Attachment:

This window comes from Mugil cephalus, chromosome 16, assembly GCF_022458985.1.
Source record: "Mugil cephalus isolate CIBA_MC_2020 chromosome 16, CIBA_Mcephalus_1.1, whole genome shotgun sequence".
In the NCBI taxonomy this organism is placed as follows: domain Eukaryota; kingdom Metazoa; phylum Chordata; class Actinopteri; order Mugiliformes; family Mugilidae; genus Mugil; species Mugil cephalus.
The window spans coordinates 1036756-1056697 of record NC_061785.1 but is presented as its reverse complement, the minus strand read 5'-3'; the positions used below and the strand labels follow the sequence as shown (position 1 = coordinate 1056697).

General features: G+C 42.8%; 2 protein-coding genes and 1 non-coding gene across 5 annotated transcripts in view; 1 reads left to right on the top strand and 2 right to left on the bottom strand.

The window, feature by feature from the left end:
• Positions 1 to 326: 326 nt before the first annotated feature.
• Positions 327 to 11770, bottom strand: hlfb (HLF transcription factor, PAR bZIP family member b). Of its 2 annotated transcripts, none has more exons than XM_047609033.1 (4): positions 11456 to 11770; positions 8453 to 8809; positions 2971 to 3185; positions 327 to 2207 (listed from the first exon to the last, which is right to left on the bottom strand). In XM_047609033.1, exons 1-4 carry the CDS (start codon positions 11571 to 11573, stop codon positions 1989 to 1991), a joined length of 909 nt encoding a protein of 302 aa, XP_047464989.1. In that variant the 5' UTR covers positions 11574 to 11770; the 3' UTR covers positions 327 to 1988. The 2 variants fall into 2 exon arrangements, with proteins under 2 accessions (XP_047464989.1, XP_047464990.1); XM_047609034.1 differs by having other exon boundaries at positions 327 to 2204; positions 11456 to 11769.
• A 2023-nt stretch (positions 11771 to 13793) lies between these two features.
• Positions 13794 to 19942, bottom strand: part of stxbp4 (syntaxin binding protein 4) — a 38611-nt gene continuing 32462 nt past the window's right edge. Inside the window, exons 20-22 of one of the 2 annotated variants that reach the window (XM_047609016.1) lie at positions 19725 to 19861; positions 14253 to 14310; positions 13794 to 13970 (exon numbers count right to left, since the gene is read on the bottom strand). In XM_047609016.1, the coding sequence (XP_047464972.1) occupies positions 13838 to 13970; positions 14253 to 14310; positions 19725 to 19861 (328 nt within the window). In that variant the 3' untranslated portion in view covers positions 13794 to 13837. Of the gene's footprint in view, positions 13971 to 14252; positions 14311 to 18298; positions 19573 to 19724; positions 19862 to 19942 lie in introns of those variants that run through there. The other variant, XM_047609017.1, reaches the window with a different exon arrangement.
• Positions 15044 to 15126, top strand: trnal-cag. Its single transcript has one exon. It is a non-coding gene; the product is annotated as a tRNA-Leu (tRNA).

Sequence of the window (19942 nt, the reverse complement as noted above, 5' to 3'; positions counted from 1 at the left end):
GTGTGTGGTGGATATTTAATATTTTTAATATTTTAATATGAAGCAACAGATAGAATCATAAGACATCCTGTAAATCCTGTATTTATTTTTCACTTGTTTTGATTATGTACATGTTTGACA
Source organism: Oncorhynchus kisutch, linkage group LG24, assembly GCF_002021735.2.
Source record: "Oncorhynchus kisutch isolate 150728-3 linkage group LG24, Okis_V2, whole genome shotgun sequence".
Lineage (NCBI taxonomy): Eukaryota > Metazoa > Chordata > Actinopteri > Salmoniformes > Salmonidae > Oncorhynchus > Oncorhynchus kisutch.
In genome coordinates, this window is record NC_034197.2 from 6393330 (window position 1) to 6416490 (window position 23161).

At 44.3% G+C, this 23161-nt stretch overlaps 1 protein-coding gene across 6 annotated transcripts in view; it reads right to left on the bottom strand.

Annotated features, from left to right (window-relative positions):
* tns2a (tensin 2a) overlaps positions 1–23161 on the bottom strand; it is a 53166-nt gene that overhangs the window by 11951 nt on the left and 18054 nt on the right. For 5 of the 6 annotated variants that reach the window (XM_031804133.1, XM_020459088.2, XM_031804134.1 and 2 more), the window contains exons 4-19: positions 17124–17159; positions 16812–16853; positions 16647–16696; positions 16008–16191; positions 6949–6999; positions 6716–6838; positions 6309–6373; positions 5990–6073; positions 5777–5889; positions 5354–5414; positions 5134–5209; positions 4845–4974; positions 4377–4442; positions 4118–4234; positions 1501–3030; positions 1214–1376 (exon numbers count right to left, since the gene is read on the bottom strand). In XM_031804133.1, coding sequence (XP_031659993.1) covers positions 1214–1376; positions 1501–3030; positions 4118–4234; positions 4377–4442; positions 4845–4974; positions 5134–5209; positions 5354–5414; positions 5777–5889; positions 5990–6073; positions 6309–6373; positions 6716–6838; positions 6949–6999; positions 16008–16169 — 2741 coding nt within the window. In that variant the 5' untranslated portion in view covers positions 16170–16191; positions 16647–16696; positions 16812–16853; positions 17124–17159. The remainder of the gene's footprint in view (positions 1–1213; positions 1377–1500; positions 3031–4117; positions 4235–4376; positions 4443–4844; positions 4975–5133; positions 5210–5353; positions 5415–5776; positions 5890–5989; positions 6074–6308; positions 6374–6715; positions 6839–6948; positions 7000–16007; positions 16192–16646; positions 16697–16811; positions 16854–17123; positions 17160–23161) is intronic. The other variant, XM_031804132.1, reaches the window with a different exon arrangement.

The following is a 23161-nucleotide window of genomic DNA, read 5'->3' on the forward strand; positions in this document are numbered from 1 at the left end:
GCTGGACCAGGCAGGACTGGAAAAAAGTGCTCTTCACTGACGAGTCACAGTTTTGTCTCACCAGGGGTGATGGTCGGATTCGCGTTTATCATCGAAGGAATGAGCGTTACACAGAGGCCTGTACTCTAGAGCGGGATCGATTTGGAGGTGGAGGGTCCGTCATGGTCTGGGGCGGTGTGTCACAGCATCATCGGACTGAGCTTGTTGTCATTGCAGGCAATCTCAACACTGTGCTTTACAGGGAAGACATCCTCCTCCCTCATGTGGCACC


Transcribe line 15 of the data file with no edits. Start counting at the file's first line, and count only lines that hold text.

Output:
Source record: "Oncorhynchus kisutch isolate 150728-3 linkage group LG24, Okis_V2, whole genome shotgun sequence".